Winter and the Jet Stream

The local forecast is calling for a big dip in the jet stream this weekend.  This will drive cold air south over New York City and send temperatures plummeting from their above average readings. You may wonder, what is this meteorological phenomenon that is bringing winter back to the city so abruptly?

Jet streams are bands of strong winds in the upper atmosphere that mark the location of the strongest temperature contrast at the surface. They are born out of the complex interactions among a variety of atmospheric conditions, including the position of warm and cold air masses, and the location of areas of high and low pressure.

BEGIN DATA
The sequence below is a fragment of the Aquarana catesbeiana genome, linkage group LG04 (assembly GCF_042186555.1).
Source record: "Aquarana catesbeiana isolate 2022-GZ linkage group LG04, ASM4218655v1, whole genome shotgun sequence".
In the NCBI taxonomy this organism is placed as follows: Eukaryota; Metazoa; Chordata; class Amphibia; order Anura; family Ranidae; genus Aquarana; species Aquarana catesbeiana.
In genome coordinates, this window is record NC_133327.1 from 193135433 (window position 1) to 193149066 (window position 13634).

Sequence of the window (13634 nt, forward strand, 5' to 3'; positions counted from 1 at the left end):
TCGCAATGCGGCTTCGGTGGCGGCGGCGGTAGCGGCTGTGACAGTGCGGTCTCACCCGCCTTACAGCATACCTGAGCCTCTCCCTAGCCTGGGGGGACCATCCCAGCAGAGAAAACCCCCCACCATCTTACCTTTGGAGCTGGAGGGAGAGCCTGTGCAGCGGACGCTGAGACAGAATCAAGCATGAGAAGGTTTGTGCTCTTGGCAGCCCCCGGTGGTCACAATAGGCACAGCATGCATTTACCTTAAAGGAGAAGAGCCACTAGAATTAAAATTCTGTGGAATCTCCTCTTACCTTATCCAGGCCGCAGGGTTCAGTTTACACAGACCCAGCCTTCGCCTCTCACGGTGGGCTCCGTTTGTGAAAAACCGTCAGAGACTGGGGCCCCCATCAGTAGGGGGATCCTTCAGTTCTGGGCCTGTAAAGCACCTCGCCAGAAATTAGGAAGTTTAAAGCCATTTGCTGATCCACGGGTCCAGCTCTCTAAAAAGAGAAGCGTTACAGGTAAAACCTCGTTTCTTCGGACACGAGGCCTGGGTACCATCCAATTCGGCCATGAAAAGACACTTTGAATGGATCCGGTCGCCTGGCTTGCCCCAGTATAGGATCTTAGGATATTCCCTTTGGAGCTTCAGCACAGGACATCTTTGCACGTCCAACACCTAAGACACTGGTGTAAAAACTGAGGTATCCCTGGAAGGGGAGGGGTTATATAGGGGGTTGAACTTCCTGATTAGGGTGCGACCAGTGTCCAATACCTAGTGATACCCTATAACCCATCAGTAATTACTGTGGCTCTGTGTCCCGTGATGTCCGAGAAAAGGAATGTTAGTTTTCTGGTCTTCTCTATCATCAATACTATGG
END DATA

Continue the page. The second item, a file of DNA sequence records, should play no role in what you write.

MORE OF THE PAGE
In the U.S., the polar jet stream, one of four major global jets, marks the divide between cold arctic air and mild mid-latitude air. Its position is a function of temperature contrasts and therefore shifts throughout the year, depending on the season. In the warm summer months the jet is typically located around 50° to 60°N latitude.  In the winter, when temperature contrasts are increased, it usually shifts to the south.  It has been known to plunge as far south as 30°N latitude.

This winter, however, the jet stream has been staying well to the north with only a few arctic outbreaks so far.  When they do come though, the sudden drop in temperature can be very jarring.

Average seasonal positions of the Polar Jet Stream in the northern hemisphere.

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